Acids and Alkalis
What is pH?
pH is a measure of how acidic or how alkaline a solution is.
The pH of a solution
depends on the
degree of ionisation of an acid or alkali
as well as how concentrated or dilute it is.
The pH scale goes from 1 to 14
with 1 being very strongly acidic and 14 being very strongly alkaline.
A pH of 7 is neutral.
You can measure the pH of a
solution using universal indicator.
Just as litmus paper will be red for an acid and blue for an alkali,
so universal indicator is a mixture of indicators
that will give a different colour for a different pH.
Any acid will have a pH of less
Any alkali will have a pH of more than 7.
Strong acids (HCl or H2SO4 or HNO3) have a pH of 1 (red).
acids have a pH of 3 to 4 (orange).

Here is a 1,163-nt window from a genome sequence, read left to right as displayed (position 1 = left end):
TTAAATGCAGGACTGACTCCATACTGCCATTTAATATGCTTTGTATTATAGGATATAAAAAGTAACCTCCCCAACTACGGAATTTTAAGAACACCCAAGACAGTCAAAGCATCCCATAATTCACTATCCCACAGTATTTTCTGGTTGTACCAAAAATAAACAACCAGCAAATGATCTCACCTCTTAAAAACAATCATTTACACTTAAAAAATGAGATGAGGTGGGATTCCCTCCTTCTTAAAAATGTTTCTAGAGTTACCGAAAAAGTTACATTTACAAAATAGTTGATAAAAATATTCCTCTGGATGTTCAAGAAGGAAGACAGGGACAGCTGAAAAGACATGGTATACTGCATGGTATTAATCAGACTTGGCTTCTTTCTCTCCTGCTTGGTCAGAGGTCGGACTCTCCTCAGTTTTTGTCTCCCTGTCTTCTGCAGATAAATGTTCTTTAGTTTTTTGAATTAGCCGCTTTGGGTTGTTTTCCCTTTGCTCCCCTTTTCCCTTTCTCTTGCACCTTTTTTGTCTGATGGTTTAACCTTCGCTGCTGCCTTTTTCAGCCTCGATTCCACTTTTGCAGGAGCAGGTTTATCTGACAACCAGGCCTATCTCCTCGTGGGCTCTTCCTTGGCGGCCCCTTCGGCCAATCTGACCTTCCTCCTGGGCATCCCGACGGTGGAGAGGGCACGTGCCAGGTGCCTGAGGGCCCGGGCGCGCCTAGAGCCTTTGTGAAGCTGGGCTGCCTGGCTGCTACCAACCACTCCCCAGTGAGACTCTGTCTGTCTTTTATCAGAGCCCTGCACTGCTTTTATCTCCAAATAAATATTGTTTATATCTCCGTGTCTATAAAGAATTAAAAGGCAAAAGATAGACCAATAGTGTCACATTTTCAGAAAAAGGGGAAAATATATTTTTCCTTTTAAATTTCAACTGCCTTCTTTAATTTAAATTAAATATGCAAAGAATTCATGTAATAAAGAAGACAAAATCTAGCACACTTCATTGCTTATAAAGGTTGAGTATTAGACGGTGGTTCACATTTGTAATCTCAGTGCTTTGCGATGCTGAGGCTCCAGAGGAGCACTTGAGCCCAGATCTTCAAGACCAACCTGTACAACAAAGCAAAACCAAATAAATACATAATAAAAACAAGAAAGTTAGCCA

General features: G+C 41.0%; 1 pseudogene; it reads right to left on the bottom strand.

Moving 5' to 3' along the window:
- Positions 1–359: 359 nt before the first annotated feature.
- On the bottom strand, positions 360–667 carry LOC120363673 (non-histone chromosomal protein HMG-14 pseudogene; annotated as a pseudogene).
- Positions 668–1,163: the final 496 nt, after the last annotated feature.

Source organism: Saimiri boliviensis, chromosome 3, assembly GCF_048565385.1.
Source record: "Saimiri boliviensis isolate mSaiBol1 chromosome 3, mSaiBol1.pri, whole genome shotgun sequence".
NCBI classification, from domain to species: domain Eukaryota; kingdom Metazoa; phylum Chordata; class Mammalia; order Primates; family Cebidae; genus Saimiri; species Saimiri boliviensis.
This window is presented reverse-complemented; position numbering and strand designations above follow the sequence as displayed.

Examples of weak acids are ethanoic acid (vinegar),
citric acid (lemon juice) and rain water.
Rain water has a natural pH of 5·5 (see carbonic acid).
Water and salts are neutral. They have a pH of 7 (green).
A weak alkali (ammonia) has a pH of 11 to 12 (blue).
A strong alkali (NaOH) has a pH of 14 (purple).
Links Acids and Alkalis Search Questions
gcsescience.com Contents The Periodic Table Index gcsescience.com
Copyright © 2012 Dr. Colin France. All Rights Reserved.